The personality of this publication comes from the terminology and phrases dedicated sports fans understand differently when compared to first-time readers. Language and visuals combine for an effective demonstration and sharing of facts (stats, infographics, charts and graphs), opinions pieces as well as the riveting real life stories of athletes trying to make a name for themselves.
It starts with the magazine name: ESPN. Everyone knows the name and it’s attributed as one if not the most successful sports magazine today. People associate the biggest athletes in sports with the ESPN name and therefore, seeing the nameplate makes me instantly think I picked up a powerful, inspiring piece of work no matter what issue or cover athlete.
The headlines are very creative and interesting. They definitely make you think and often times twist the perception of the reader. For example, my favorite one from the September NFL issue goes “What’s more interesting than the exquisite trash-talk of Jaguars star cornerback Jalen Ramsey? The person behind it.. The Man, the Mouth, the Legend. I noticed many of the headlines are indeed long, but they never fall flat. Instead, the headlines are always enjoying to read and leave you with a cliffhanger subhead to go and find the answer to. My favorite subhead comes after the headline,
“A former pro reveals the dilemma every NFL player confronts: Now that I’m here, what do I do next? Fourth Down and Life to Go.
The pull quotes are commonly used as a connect between feature athlete and reader. In this publication, the pull quote is enlarged and shares a short anecdote from the athlete himself/ herself. It’s powerful, clarifies his/her stance, and reassures credibility.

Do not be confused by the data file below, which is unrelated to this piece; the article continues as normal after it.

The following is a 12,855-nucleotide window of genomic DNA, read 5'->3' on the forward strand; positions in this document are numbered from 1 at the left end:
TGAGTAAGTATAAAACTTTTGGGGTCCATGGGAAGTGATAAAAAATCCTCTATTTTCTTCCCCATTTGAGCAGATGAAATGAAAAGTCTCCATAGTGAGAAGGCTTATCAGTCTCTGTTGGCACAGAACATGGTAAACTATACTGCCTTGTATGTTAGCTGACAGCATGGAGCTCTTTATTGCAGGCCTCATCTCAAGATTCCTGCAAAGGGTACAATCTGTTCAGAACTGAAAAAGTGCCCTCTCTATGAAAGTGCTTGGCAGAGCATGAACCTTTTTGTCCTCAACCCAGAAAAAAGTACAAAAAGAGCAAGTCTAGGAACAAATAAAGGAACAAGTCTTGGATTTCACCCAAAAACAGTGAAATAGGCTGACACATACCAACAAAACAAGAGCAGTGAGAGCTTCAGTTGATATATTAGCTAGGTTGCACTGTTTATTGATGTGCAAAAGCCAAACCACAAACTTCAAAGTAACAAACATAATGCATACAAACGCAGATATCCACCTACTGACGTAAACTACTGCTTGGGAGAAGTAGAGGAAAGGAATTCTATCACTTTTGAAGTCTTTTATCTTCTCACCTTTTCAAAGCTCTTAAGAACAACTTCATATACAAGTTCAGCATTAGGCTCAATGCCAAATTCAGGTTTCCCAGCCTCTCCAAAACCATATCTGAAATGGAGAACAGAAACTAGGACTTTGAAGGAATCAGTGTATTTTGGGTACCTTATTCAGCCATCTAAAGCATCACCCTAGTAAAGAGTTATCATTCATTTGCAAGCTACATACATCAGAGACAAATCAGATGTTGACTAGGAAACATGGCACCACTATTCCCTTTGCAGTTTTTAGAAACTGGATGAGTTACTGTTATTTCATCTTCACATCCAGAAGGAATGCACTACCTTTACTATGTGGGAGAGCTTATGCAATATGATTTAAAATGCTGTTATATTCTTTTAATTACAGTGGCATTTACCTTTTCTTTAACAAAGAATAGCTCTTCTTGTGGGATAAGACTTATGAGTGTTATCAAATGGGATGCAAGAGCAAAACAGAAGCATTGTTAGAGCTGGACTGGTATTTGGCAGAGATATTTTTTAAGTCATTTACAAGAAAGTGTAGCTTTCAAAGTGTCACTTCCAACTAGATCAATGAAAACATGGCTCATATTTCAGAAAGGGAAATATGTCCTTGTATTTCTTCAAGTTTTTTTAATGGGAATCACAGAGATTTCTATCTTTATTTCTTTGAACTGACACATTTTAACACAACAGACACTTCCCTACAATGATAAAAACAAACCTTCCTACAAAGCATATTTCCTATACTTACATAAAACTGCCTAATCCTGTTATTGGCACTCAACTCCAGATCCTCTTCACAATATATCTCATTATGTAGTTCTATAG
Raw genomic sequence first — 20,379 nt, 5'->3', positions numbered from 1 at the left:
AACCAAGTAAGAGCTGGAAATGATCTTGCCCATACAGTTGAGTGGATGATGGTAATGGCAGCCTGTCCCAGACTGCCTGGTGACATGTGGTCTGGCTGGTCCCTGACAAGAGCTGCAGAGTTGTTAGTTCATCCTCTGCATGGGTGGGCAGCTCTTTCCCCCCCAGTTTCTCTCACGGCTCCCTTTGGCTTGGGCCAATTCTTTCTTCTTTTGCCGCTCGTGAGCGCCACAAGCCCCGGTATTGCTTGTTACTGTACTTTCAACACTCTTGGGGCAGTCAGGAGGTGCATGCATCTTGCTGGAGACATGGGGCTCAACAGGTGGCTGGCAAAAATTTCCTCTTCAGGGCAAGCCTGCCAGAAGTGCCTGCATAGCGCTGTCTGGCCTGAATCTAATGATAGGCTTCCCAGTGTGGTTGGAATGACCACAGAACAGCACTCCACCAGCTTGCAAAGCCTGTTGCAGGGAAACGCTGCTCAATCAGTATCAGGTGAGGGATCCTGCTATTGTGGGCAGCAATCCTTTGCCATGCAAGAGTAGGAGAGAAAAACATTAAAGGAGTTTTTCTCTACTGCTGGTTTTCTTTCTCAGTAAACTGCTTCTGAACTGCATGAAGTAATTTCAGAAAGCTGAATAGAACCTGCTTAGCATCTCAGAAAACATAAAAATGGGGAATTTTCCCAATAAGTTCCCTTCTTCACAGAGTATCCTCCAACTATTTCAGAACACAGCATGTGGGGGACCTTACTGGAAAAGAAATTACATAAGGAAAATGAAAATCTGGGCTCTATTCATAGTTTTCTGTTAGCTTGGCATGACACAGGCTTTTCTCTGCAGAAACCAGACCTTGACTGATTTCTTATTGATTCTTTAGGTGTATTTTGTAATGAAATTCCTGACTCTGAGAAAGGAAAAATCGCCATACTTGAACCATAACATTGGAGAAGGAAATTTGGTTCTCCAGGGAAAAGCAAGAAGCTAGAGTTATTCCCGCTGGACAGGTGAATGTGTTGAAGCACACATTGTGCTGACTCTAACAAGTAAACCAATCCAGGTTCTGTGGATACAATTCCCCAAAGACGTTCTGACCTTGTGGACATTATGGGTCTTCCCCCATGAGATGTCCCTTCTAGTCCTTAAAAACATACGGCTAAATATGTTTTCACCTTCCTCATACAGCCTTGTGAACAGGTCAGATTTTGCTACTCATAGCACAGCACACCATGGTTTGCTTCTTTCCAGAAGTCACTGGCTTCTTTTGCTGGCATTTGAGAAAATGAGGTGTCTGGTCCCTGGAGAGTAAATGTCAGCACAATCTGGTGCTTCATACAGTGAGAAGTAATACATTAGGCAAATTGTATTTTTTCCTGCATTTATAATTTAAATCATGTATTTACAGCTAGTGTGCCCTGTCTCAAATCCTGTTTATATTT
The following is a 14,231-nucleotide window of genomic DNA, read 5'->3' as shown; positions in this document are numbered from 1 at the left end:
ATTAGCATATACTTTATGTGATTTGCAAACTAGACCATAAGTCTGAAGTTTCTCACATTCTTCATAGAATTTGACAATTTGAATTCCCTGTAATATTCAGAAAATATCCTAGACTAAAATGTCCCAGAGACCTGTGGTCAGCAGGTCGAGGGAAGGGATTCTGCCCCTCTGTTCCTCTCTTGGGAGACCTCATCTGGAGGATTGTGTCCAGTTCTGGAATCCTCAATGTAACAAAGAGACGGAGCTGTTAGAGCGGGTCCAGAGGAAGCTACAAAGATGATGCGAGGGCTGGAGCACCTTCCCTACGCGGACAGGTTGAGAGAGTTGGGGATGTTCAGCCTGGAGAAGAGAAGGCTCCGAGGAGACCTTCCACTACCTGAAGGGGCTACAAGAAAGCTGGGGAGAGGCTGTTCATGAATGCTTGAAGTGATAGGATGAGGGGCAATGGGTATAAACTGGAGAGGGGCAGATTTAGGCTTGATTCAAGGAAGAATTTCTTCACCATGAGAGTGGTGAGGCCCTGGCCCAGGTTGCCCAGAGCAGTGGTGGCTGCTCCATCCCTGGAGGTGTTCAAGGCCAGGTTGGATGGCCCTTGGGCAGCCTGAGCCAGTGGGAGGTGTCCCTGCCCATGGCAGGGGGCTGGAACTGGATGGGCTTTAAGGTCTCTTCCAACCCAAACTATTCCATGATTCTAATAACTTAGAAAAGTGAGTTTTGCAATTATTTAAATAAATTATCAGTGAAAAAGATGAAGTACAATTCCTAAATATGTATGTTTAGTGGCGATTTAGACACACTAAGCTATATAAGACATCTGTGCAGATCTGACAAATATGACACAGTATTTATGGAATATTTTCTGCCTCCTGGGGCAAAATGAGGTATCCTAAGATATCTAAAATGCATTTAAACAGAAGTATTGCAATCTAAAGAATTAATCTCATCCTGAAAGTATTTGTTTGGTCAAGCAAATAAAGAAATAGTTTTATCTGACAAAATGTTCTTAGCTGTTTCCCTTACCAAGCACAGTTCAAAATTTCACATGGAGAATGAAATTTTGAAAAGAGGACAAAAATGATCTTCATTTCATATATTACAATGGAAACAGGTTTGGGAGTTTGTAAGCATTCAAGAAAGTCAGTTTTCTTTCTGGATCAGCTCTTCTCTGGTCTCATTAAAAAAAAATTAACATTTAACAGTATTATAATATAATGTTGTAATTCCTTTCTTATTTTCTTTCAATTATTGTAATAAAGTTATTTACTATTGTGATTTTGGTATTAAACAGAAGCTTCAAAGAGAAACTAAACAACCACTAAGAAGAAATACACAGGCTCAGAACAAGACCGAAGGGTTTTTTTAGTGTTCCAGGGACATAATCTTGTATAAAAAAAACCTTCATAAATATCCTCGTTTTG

Cutlines and captions are also inserted with every image and occasionally infographics. Labels will be seen next to statistics for explanation behind the numbers that are flying across the page. In case you want to learn more, there are links provided to ESPN’s NFL page. These added blurbs provide readers with an outlet find additional content. Promotions in this magazine are actually very engaging, especially if you follow the athlete or even just the sport closely. They’re fairly conversational and invite the reader to inch closer with excitement as they transition to the next page.
The bylines (e.g. By Seth Wickersham) are properly sized and easy to locate for the most part. On the other hand, some of the credit lines (e.g. Michael Zagaris/ San Francisco 49ers/ Getty Images) are tucked so closely to the center of the page, spaced poorly and need to be enlarged.